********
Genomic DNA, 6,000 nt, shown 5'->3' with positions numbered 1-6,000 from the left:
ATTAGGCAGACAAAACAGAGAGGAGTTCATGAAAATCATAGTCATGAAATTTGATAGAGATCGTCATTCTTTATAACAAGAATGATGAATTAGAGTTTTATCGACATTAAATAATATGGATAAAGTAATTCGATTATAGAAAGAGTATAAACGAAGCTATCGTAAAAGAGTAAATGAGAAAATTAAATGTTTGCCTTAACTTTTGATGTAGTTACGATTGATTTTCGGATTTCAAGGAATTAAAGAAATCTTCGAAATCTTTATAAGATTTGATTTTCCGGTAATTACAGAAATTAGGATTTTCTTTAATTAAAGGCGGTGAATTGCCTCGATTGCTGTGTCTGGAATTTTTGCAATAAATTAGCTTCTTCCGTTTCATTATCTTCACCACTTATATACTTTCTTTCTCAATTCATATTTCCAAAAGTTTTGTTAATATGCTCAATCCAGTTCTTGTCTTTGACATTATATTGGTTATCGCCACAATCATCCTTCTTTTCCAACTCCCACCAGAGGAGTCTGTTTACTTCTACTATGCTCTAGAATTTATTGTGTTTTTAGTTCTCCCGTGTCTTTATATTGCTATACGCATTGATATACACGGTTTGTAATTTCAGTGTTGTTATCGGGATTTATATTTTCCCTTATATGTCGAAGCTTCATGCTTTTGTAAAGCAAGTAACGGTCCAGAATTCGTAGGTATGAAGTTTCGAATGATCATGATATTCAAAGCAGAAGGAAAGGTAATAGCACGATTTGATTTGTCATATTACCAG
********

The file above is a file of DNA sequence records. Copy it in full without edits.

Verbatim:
Genomic DNA, 6,000 nt, shown 5'->3' with positions numbered 1-6,000 from the left:
ATTAGGCAGACAAAACAGAGAGGAGTTCATGAAAATCATAGTCATGAAATTTGATAGAGATCGTCATTCTTTATAACAAGAATGATGAATTAGAGTTTTATCGACATTAAATAATATGGATAAAGTAATTCGATTATAGAAAGAGTATAAACGAAGCTATCGTAAAAGAGTAAATGAGAAAATTAAATGTTTGCCTTAACTTTTGATGTAGTTACGATTGATTTTCGGATTTCAAGGAATTAAAGAAATCTTCGAAATCTTTATAAGATTTGATTTTCCGGTAATTACAGAAATTAGGATTTTCTTTAATTAAAGGCGGTGAATTGCCTCGATTGCTGTGTCTGGAATTTTTGCAATAAATTAGCTTCTTCCGTTTCATTATCTTCACCACTTATATACTTTCTTTCTCAATTCATATTTCCAAAAGTTTTGTTAATATGCTCAATCCAGTTCTTGTCTTTGACATTATATTGGTTATCGCCACAATCATCCTTCTTTTCCAACTCCCACCAGAGGAGTCTGTTTACTTCTACTATGCTCTAGAATTTATTGTGTTTTTAGTTCTCCCGTGTCTTTATATTGCTATACGCATTGATATACACGGTTTGTAATTTCAGTGTTGTTATCGGGATTTATATTTTCCCTTATATGTCGAAGCTTCATGCTTTTGTAAAGCAAGTAACGGTCCAGAATTCGTAGGTATGAAGTTTCGAATGATCATGATATTCAAAGCAGAAGGAAAGGTAATAGCACGATTTGATTTGTCATATTACCAG